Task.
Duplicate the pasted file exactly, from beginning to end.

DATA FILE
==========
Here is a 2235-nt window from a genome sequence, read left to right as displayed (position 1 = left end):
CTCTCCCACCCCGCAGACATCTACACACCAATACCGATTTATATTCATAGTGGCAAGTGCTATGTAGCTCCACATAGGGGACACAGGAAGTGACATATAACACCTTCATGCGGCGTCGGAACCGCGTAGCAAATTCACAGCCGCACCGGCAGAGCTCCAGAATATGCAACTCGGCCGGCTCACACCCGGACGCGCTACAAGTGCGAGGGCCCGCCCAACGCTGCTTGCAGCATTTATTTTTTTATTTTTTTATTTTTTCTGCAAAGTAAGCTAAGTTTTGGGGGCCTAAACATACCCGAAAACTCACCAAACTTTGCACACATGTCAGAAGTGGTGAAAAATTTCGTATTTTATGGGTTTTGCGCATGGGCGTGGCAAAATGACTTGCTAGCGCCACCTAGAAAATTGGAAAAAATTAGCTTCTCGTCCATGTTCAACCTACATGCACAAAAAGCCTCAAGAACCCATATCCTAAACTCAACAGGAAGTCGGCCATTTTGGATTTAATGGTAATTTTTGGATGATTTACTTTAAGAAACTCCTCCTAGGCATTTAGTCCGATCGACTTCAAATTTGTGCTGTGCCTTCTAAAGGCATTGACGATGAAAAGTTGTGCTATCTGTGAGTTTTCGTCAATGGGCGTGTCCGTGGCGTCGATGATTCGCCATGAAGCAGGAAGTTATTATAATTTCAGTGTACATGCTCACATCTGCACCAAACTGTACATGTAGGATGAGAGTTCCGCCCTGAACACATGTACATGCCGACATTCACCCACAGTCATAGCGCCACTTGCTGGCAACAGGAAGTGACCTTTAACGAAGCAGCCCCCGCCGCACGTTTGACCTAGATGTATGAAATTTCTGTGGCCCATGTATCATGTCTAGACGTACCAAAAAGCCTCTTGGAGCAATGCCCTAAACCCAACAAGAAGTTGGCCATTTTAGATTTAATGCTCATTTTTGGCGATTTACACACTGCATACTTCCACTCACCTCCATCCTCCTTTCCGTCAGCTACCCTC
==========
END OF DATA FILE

Here is a 2235-nt window from a genome sequence, read left to right as displayed (position 1 = left end):
CTCTCCCACCCCGCAGACATCTACACACCAATACCGATTTATATTCATAGTGGCAAGTGCTATGTAGCTCCACATAGGGGACACAGGAAGTGACATATAACACCTTCATGCGGCGTCGGAACCGCGTAGCAAATTCACAGCCGCACCGGCAGAGCTCCAGAATATGCAACTCGGCCGGCTCACACCCGGACGCGCTACAAGTGCGAGGGCCCGCCCAACGCTGCTTGCAGCATTTATTTTTTTATTTTTTTATTTTTTCTGCAAAGTAAGCTAAGTTTTGGGGGCCTAAACATACCCGAAAACTCACCAAACTTTGCACACATGTCAGAAGTGGTGAAAAATTTCGTATTTTATGGGTTTTGCGCATGGGCGTGGCAAAATGACTTGCTAGCGCCACCTAGAAAATTGGAAAAAATTAGCTTCTCGTCCATGTTCAACCTACATGCACAAAAAGCCTCAAGAACCCATATCCTAAACTCAACAGGAAGTCGGCCATTTTGGATTTAATGGTAATTTTTGGATGATTTACTTTAAGAAACTCCTCCTAGGCATTTAGTCCGATCGACTTCAAATTTGTGCTGTGCCTTCTAAAGGCATTGACGATGAAAAGTTGTGCTATCTGTGAGTTTTCGTCAATGGGCGTGTCCGTGGCGTCGATGATTCGCCATGAAGCAGGAAGTTATTATAATTTCAGTGTACATGCTCACATCTGCACCAAACTGTACATGTAGGATGAGAGTTCCGCCCTGAACACATGTACATGCCGACATTCACCCACAGTCATAGCGCCACTTGCTGGCAACAGGAAGTGACCTTTAACGAAGCAGCCCCCGCCGCACGTTTGACCTAGATGTATGAAATTTCTGTGGCCCATGTATCATGTCTAGACGTACCAAAAAGCCTCTTGGAGCAATGCCCTAAACCCAACAAGAAGTTGGCCATTTTAGATTTAATGCTCATTTTTGGCGATTTACACACTGCATACTTCCACTCACCTCCATCCTCCTTTCCGTCAGCTACCCTC